Government advice about shielding the most vulnerable will be reviewed in two weeks, but is likely to remain in place until at least July, the communities secretary has said.
Around 2.2 million people classed as “extremely vulnerable” have spent more than two months confined to their homes, after being issued with advices to stay home completely, and rely on deliveries of food and medication.
Ministers have said that as of today, those who live with family members can go outside with them from Monday while those living alone are allowed to meet one other person outdoors, at two metres’ distance. Such individuals are still being told not to visit shops or other enclosed places.
On Sunday, Robert Jenrick said the latest guidance will be reviewed again in the week starting June 15, and pledged to ensure that the situation for such groups is examined whenever lockdown changes are made for the rest of the population.
But he said it is likely that shielding measures will stay in place until at least July, though further changes may be made to make the burden easier.
Mr Jenrick said today’s changes would enable those shielding “to see loved ones, like children and grandchildren - something many I know, are aching to do.”
But he said those who have spent months indoors would understandably be very cautious about going outdoors and should only do what they felt comfortable with.
And he said some form of shielding is likely to remain in place for some time.
“While the shielding guidance is currently in place until the end of June, it may need to be extended beyond that point.”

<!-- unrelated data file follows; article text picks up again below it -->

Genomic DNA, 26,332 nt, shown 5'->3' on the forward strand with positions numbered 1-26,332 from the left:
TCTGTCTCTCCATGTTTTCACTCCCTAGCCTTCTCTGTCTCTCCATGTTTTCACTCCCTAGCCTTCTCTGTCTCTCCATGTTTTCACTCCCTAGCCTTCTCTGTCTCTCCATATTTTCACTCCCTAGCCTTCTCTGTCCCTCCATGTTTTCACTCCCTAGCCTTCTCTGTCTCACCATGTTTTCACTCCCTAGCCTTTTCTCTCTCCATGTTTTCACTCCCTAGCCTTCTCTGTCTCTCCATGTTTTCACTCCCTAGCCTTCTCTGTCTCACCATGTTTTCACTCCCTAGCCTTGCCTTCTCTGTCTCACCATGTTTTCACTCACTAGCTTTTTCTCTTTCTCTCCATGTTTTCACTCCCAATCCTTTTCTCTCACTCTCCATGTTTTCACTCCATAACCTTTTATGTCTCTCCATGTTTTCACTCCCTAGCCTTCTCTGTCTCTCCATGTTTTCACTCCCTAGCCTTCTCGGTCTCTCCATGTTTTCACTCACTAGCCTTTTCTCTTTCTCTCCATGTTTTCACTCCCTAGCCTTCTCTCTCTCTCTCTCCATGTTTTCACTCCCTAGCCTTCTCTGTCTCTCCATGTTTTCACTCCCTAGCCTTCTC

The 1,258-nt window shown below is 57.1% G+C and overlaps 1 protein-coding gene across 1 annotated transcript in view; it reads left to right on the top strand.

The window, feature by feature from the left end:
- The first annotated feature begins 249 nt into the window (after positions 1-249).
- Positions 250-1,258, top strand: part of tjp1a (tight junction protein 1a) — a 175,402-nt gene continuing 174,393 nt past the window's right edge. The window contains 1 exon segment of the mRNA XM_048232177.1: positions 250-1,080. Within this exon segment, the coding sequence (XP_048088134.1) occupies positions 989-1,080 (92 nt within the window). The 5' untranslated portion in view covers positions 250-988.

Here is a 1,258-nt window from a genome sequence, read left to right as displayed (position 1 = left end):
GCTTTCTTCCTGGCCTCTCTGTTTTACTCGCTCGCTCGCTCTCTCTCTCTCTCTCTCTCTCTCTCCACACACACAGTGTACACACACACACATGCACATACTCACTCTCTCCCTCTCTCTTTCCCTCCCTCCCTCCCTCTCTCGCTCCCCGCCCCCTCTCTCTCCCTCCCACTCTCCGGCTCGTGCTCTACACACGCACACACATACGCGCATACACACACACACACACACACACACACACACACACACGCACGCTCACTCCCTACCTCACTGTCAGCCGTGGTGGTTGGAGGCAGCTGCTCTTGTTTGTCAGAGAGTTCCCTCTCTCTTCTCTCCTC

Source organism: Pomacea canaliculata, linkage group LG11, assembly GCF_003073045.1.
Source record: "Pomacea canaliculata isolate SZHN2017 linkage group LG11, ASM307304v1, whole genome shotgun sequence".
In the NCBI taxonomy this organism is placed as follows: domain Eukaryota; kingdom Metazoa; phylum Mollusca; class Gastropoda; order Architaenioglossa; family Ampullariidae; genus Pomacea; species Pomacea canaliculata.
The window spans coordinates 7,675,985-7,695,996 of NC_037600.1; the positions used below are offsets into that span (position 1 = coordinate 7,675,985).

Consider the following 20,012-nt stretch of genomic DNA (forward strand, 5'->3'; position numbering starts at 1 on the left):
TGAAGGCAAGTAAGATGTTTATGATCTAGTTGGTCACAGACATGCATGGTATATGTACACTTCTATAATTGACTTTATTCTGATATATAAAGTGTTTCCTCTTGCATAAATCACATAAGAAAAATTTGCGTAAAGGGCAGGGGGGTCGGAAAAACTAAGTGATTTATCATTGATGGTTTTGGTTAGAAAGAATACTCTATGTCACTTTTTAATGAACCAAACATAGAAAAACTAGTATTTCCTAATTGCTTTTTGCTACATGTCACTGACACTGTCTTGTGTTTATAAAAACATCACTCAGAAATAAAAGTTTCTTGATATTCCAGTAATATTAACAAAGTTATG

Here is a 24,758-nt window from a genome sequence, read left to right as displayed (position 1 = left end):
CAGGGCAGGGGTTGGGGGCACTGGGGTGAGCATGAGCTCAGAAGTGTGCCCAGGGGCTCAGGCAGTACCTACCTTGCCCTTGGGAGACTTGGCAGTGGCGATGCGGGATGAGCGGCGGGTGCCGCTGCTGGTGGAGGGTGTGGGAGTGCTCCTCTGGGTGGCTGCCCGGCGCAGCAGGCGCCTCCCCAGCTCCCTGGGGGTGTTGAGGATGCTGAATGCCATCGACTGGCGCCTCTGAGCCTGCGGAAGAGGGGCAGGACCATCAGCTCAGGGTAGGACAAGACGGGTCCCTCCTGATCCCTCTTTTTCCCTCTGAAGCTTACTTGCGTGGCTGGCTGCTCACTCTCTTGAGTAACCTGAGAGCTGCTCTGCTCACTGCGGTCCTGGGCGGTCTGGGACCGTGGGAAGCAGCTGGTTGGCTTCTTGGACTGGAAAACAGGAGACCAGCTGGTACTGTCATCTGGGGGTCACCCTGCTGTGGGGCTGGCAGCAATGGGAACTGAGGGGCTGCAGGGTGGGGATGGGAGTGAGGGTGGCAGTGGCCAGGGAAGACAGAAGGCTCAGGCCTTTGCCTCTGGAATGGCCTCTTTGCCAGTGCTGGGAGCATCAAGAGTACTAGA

He said the review would “review the risks for the clinically extremely vulnerable and assess whether, as we currently believe, the shielding period needs to be extended, and whether it is possible for the shielding guidance to be eased further.”
After the review, the NHS will write to everyone on the list with information about the advice and support available, he said.
On Sunday, one of the government’s scientific advisors said shielding advice could be “fine tuned” because some groups are less at risk than previously thought.
Professor Peter Openshaw, who sits on the the New and Emerging Respiratory Virus Threats Advisory Group (NERVTAG) said research now suggested that some of those who had been given the advice were actually far less at risk than had been thought.
He said: “The order to shield has been based on a presumption of sensitivity to coronavirus, but there are some huge studies coming out now, and I think with this new information it may seem that many people who we thought might have been vulnerable in fact, are not vulnerable.”
Those at lower risk than previously thought include those who had recovered from cancer some years earlier and those with asthma who are not on oral steroids, he said.
“I think we're going to be able to fine-tune the advice now, and actually reassure some people who we feared might be susceptible to that, in fact, they're not as vulnerable as we thought so that's really good news,” he told The Andrew Marr show.